Due to the multiplicity of genes and their partial effects on phenotypic variation, the candidate gene approach is suggested to be more suitable for QTL characterization than genome wide scanning or positional cloning [37, 38]. Molecular-linkage maps based on functional gene markers (molecular-function maps) are a prerequisite for a candidate-gene approach to identify genes responsible for quantitative traits at the molecular level. Therefore, plant function maps have recently been generated in many species [28–30] and candidate genes have been identified for various biotic stress resistance and abiotic stress tolerance QTLs using this approach [39–43]. Considering this, and the fact that hitherto little information on gene-based SNPs is available in pearl millet , the present study was undertaken to develop a resource of mapped gene-based SNPs for pearl millet and to identify putative candidate genes underlying a major validated drought tolerance QTL.
We placed 69 gene-based SNPs and CISPs onto existing SSR-based skeleton map of pearl millet based on the cross H 77/833-2 × PRLT 2/89-33. Although the number of markers mapped earlier on this cross is relatively large, a high percentage of the markers are anonymous sequences and/or exhibit dominant patterns of inheritance [1, 6, 8]. Recently, attempts have been made to enrich the existing pearl millet maps with co-dominant genomic and EST-derived SSR markers [6, 7]. The limitation of genomic SSRs is their low cross-species transferability due to either disappearance of the repeat region or degeneration of the primer binding sites. Although cross-species PCR amplification of EST-SSRs is more successful compared with genomic SSRs, their polymorphism rates are, however, very low. The SNP markers, as developed in this study, provide many benefits over SSRs, including their abundance in the genome, frequent occurrence in coding regions of the genes, and their ease of analysis and unambiguous results across various platforms [35, 45]. Every SNP in single copy DNA is potentially a useful marker.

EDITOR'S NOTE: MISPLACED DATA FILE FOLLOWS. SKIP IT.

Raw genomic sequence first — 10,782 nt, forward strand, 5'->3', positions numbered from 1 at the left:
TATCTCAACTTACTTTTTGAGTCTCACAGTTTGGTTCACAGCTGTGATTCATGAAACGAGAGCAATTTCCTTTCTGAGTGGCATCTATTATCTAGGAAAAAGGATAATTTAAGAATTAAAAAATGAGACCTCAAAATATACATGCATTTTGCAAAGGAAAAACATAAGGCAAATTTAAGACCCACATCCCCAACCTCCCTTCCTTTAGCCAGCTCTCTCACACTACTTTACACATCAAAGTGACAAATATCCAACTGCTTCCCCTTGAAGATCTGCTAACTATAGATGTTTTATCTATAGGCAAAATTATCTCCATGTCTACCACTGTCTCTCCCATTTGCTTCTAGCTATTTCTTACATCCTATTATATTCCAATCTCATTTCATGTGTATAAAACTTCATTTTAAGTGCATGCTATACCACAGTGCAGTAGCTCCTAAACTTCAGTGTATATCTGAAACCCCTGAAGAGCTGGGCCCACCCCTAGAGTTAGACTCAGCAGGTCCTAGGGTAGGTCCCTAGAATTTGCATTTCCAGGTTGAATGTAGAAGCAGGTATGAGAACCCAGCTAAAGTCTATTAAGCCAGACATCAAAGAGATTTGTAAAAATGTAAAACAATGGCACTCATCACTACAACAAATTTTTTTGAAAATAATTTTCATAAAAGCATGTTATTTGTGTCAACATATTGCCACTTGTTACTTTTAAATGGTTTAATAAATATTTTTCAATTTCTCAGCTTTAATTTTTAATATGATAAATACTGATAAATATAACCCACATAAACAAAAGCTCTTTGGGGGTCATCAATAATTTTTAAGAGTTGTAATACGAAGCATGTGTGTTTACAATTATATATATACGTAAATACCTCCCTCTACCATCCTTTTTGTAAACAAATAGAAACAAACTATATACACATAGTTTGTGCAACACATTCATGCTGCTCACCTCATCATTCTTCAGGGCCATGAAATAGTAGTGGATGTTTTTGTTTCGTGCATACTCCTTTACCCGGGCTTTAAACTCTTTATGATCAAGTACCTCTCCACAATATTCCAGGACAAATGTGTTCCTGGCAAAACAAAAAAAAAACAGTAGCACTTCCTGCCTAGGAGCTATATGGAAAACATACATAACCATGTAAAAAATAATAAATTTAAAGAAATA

A total of 228 SNPs were obtained in 30.5 kb sequenced region resulting in an SNP frequency of one SNP per 134 bp (Table 1). In maize, an out-crossing species like pearl millet, SNP frequency of one SNP per 61 bp was observed with 18 gene fragments analysed in 38 inbred lines . In another study on maize, SNP frequency of 1 SNP per 73 bp was observed with analysis of 592 unigenes in 12 inbred maize lines . For out-breeding forage grass Lolium perenne, a frequency of 1 SNP per 54 bp was observed in the analysis of 100 candidate genes . In rye and sugar beet, the estimated SNP frequency was 1 SNP per 58 bp  and 1 SNP per 72 bp , respectively. Thus, the polymorphism frequency determined for pearl millet is lower than those of other out-crossing species. Selection of germplasm is one of the major factors that affect SNP frequency. A contrasting variation in SNP frequency was reported in two different sets of germplasm of maize having different number of accessions [24, 49]. Higher SNP frequencies have generally been reported in studies involving a large number of diverse accessions [24, 26, 48, 50]. Compared to other studies, the number of genotypes used for SNP discovery was very small in the present study. Moreover, two (ICMR 01029 and ICMR 01004) of the four pearl millet genotypes used in this study are QTL near-isogenic lines generated in the background of H 77/833-2. The other important factor that affects SNP frequency between different plant species is the differences in genomic region(s) assayed e.g., coding regions, promoters, introns or untranslated regions (UTRs) . The sequence set in the present study is not complete with respect to any of these categories; in general, this study targeted both exonic regions and 3' -UTRs. Considering this and the fact that the limited number of EST sequences were analysed, the frequency estimates in this study might not reflect the exact picture for pearl millet.
The level of attrition from marker discovery to genetic map assignment in the present study was observed for only 8 SNPs (13.3%). In Lolium perenne, the same approach led to assignment of only 40% of the genes on the genetic map . The addition of gene-based markers extended the genetic map of pearl millet by 125 cM; the total length of the combined SSR, SNP and CISP marker-based map being 815.3 cM. Most importantly, 63 gene-based markers mapped to positions different to framework markers, thus enriching the map with new candidate gene loci (Figure 1). Further, some of these candidate gene loci filled the large gaps present in some linkage groups of the framework map. For instance, the framework map had the largest (54.8 cM) gap on LG4 between markers Xpsmp2086 and Xipes0186. Six gene-based markers (Xibmsp57, Xibmsp5, Xibmsp6, Xibmcp4, Xibmsp17, and Xibmsp22) mapped between Xpsmp2086 and Xipes0186 on LG4 (Figure 1).